I've made progress on the cowl, as you can see.  I bought some buttons yesterday.  I think the bronze ones will work.  I liked the Celtic interlace ones, so I bought those too.  They'll work for something sooner or later.

Sunday, August 26, 2012

Falling into Autumn

Autumn is coming.  The days are noticeably shorter, and we've had cooler nights since the beginning of August.  The earth is inexorably tilting us away from the sun.  In just a few weeks we'll pass the equinox and be on the downward slide to winter.

It's one of my favorite times of the year, except for the dryness.  It's really dry in Idaho at the end of summer.  Sure, it's a drought year, but it's always dry here in August.  It's not even that fun to go up into the mountains because it's dry there too.  Dusty trails, no more summer flowers, low water, and it still gets hot during the day.  I much prefer going a bit later in the season, when at least the leaves have started to turn and the nights are crisp and cool.  I'm hoping we'll get out there in September or October, even if we stay in a hotel rather than camping.

Hubby and I did some much needed work in the yard on Saturday.  It got really jungle-y out there this year, mostly because of my foot surgery.  I just couldn't do as much.  So the weeds are tall, and the weed trees are starting to get annoying.  I cleared the weeds from one flower bed, and Ken chopped out some of the weed trees and did some pruning.  Took all morning and we were beat.  Just as well since it got too hot for comfort in the afternoon.  There's plenty more to do in other areas, but at least we made progress.

I finished my first crocheted shawl last weekend and got it blocked during the week.  It turned out really nice, and I'm looking forward to cooler days when I might be able to wear it.  I was fairly aggressive in blocking it, as you can see.  And I'm not sure I'm completely happy with that.  I may eventually re-block it to be a bit less stretched out.  We'll see.  It's amazing the difference that blocking can make.

This is the new project I started on Friday.  It's a cowl.  I'm using Tosh Merino Light in "Magnolia Leaf".  It's one of those yarn colors I didn't like as much when it was in the skein.  But as it gets stitched into fabric the colors are pooling in a really pretty way, and I like it much better.  I'm not sure who it's for yet, although I have a few ideas.  It needs six buttons.  I'm thinking I'd like some in brass or copper.  But they can't be too heavy, or the cowl won't stand up around your neck.  So I'll have to start keeping an eye out for just the right ones.

Saturday, August 11, 2012

TAC Summer School 2012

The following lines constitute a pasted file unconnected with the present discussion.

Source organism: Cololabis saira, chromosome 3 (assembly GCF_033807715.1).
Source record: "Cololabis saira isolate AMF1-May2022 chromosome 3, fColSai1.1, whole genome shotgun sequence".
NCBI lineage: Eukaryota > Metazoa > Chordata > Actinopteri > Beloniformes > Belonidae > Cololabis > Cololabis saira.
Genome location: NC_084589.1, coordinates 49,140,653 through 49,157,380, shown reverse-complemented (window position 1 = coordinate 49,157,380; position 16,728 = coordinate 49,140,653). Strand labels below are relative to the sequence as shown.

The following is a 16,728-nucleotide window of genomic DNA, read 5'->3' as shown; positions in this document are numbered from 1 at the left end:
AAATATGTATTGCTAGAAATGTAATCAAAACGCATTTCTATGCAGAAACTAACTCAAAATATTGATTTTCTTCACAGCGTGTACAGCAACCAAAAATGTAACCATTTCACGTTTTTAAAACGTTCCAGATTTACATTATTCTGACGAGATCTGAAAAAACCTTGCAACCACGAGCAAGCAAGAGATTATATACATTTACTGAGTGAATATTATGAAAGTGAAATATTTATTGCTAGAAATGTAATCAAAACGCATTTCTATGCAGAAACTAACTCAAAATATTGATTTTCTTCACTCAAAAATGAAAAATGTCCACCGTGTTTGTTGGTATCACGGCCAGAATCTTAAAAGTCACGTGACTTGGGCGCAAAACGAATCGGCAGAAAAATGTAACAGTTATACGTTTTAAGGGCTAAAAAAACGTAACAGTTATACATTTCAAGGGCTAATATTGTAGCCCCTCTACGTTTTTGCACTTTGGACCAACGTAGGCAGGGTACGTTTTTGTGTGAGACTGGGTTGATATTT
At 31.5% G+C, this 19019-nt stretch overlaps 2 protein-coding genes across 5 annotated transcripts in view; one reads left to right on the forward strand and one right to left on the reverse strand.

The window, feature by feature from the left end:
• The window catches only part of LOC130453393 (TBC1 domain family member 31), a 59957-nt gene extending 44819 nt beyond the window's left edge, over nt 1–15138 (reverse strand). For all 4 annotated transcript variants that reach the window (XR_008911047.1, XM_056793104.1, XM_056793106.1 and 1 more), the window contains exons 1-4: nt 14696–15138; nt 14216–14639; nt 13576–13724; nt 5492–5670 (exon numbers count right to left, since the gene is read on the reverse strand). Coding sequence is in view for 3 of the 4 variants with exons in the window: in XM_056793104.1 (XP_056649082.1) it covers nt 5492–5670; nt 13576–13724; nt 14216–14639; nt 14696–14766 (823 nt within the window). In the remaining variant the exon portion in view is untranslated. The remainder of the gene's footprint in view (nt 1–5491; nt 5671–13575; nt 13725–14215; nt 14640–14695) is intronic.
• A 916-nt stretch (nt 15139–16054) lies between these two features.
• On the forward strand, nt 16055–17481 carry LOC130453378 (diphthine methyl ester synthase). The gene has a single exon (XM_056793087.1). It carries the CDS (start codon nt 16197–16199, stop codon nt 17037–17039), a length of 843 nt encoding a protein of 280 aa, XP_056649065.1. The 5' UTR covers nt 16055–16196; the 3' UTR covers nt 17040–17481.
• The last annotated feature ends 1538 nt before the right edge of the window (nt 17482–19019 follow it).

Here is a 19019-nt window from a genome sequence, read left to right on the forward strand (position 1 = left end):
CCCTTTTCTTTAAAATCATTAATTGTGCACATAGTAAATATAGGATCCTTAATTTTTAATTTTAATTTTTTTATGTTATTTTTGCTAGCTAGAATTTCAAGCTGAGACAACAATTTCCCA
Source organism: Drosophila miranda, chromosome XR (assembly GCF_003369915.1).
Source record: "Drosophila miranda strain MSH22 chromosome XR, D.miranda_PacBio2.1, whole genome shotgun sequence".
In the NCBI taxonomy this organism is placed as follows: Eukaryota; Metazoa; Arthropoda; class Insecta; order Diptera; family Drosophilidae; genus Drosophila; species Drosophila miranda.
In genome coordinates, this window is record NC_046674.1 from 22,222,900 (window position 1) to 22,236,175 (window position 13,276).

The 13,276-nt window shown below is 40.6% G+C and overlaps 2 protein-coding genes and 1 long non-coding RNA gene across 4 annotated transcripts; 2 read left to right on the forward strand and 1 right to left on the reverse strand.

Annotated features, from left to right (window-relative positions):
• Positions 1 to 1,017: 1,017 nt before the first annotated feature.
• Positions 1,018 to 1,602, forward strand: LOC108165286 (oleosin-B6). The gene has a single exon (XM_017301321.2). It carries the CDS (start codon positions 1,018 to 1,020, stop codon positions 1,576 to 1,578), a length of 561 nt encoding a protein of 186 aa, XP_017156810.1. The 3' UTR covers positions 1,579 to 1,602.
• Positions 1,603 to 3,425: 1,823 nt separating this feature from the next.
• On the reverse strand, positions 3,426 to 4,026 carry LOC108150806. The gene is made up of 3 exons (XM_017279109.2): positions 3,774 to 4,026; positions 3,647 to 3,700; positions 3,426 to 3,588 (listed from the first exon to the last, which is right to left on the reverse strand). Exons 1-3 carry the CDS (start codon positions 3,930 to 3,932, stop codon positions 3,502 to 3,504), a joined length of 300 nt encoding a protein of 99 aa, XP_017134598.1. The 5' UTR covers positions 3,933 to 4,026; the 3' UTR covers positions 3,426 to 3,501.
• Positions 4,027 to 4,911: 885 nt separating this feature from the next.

Hubby and I went to Portland State University in Portland, OR, the last week of July, for the Teachers Association of Canada (RSCDS) Summer School.  Basically dance camp for Scottish Country Dancers from all over the world.  We had a great time.  Portland was cooler than Idaho until the last day, and it was fun to see old friends I hadn't seen since the last time I was there in 2010.  Altogether there were seven of us from the Thistle & Ghillies group here in Idaho who went.  I couldn't actually *dance*, but I went to classes anyway and walked though everything.

Aside from going to morning dance classes and evening social dances, we also got out to do a few things in downtown Portland.  On Tuesday was the Yarn Tour.  Four of us took the afternoon and went to three different yarn shops - Knit Purl, Happy Knits, and Yarn Garden.  We did pretty well at supporting the local economy.  I bought four skeins of yarn,

two of Malabrigo Arroyo in 'Jupiter,

And two of Tosh DK in 'Spectrum'.

Is that not the most gorgeous color blend ever?  And I managed to get myself to choose multi-ply yarns, rather than singles.  I tend to be drawn to the color saturation of single-ply more, but they aren't as practical.  I already have a few ideas for what I'll make with both yarns.

On Wednesday afternoon all seven of us went on an organized bus tour to some local wineries, Duck Pond and Erath.  We also stopped at a Christmas ornament store, which was not really a hit with most of the people on the tour. We would've rather gone to another winery.

Here we are, setting off on our Powell's bookstore adventure on Thursday...

well, except for me since I took the picture.  We're waiting for the Portland Streetcar to arrive.  We rode up to Powells and ended up mostly looking at knitting and crochet books.  Then we stopped in at Le Sur d'Table and Whole Foods since we were there.

On Thursday evening the social dance was the Red & White dance, a celebration of TAC's 40th Anniversary (ruby).  Almost everyone dressed in some variation of red and white.  It was very impressive to see on the dance floor.  I did not take any pictures, but Ken did.  Here are four of us in our red and white...

The red scarf I'm wearing was knit by Diane in a red yarn I chose - Madeline Tosh lace in 'Tart'.  It turned out beautifully.

On Friday hubby, myself and Cheri rode the streetcar up to Deshutes brewpub, near Powells, for dinner.  That was a nice change from the cafeteria.  And Cheri got to try a gluten-free beer.

On Saturday the Portland Farmers Market sets up in the park you can see behind us.  It's amazing!  Wonderful fresh veg and fruit.  I had a very yummy ripe peach, as well as some good pastries.  It really makes you wish you lived there just so you could shop at the market every weekend.